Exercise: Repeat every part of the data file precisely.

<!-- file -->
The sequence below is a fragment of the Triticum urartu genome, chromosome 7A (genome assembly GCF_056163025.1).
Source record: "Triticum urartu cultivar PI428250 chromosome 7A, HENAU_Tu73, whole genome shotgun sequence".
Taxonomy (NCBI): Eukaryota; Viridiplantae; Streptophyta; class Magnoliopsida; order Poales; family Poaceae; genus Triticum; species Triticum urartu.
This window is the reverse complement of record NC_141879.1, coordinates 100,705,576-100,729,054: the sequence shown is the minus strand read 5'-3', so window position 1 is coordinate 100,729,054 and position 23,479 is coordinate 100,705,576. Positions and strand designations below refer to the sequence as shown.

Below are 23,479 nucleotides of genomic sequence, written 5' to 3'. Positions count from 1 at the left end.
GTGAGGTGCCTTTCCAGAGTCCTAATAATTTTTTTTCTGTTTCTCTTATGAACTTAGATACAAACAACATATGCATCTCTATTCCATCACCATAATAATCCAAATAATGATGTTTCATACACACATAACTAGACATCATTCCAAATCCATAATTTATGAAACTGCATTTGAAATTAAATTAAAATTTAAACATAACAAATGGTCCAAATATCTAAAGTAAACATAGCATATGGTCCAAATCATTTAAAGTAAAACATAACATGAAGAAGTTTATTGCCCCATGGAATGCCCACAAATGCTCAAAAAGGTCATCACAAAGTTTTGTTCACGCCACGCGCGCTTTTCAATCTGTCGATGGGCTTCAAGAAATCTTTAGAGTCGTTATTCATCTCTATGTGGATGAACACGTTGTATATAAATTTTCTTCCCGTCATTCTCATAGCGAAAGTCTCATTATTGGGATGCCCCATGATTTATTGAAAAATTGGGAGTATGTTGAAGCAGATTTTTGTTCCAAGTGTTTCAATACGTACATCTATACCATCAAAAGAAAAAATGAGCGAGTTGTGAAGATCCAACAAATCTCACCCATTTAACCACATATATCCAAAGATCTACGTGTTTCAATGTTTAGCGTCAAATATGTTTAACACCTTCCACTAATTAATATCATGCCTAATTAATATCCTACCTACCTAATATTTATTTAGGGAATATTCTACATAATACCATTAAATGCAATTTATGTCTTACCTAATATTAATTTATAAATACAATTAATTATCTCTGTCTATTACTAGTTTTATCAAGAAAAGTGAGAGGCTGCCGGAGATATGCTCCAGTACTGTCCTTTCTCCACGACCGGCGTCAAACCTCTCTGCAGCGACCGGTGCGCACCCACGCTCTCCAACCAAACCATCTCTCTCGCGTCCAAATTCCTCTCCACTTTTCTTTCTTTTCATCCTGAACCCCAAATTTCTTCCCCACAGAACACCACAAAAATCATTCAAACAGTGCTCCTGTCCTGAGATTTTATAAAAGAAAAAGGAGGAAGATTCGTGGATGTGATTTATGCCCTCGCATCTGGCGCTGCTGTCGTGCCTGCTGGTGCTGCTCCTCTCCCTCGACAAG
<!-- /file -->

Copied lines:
The sequence below is a fragment of the Triticum urartu genome, chromosome 7A (genome assembly GCF_056163025.1).
Source record: "Triticum urartu cultivar PI428250 chromosome 7A, HENAU_Tu73, whole genome shotgun sequence".
Taxonomy (NCBI): Eukaryota; Viridiplantae; Streptophyta; class Magnoliopsida; order Poales; family Poaceae; genus Triticum; species Triticum urartu.
This window is the reverse complement of record NC_141879.1, coordinates 100,705,576-100,729,054: the sequence shown is the minus strand read 5'-3', so window position 1 is coordinate 100,729,054 and position 23,479 is coordinate 100,705,576. Positions and strand designations below refer to the sequence as shown.

Below are 23,479 nucleotides of genomic sequence, written 5' to 3'. Positions count from 1 at the left end.
GTGAGGTGCCTTTCCAGAGTCCTAATAATTTTTTTTCTGTTTCTCTTATGAACTTAGATACAAACAACATATGCATCTCTATTCCATCACCATAATAATCCAAATAATGATGTTTCATACACACATAACTAGACATCATTCCAAATCCATAATTTATGAAACTGCATTTGAAATTAAATTAAAATTTAAACATAACAAATGGTCCAAATATCTAAAGTAAACATAGCATATGGTCCAAATCATTTAAAGTAAAACATAACATGAAGAAGTTTATTGCCCCATGGAATGCCCACAAATGCTCAAAAAGGTCATCACAAAGTTTTGTTCACGCCACGCGCGCTTTTCAATCTGTCGATGGGCTTCAAGAAATCTTTAGAGTCGTTATTCATCTCTATGTGGATGAACACGTTGTATATAAATTTTCTTCCCGTCATTCTCATAGCGAAAGTCTCATTATTGGGATGCCCCATGATTTATTGAAAAATTGGGAGTATGTTGAAGCAGATTTTTGTTCCAAGTGTTTCAATACGTACATCTATACCATCAAAAGAAAAAATGAGCGAGTTGTGAAGATCCAACAAATCTCACCCATTTAACCACATATATCCAAAGATCTACGTGTTTCAATGTTTAGCGTCAAATATGTTTAACACCTTCCACTAATTAATATCATGCCTAATTAATATCCTACCTACCTAATATTTATTTAGGGAATATTCTACATAATACCATTAAATGCAATTTATGTCTTACCTAATATTAATTTATAAATACAATTAATTATCTCTGTCTATTACTAGTTTTATCAAGAAAAGTGAGAGGCTGCCGGAGATATGCTCCAGTACTGTCCTTTCTCCACGACCGGCGTCAAACCTCTCTGCAGCGACCGGTGCGCACCCACGCTCTCCAACCAAACCATCTCTCTCGCGTCCAAATTCCTCTCCACTTTTCTTTCTTTTCATCCTGAACCCCAAATTTCTTCCCCACAGAACACCACAAAAATCATTCAAACAGTGCTCCTGTCCTGAGATTTTATAAAAGAAAAAGGAGGAAGATTCGTGGATGTGATTTATGCCCTCGCATCTGGCGCTGCTGTCGTGCCTGCTGGTGCTGCTCCTCTCCCTCGACAAG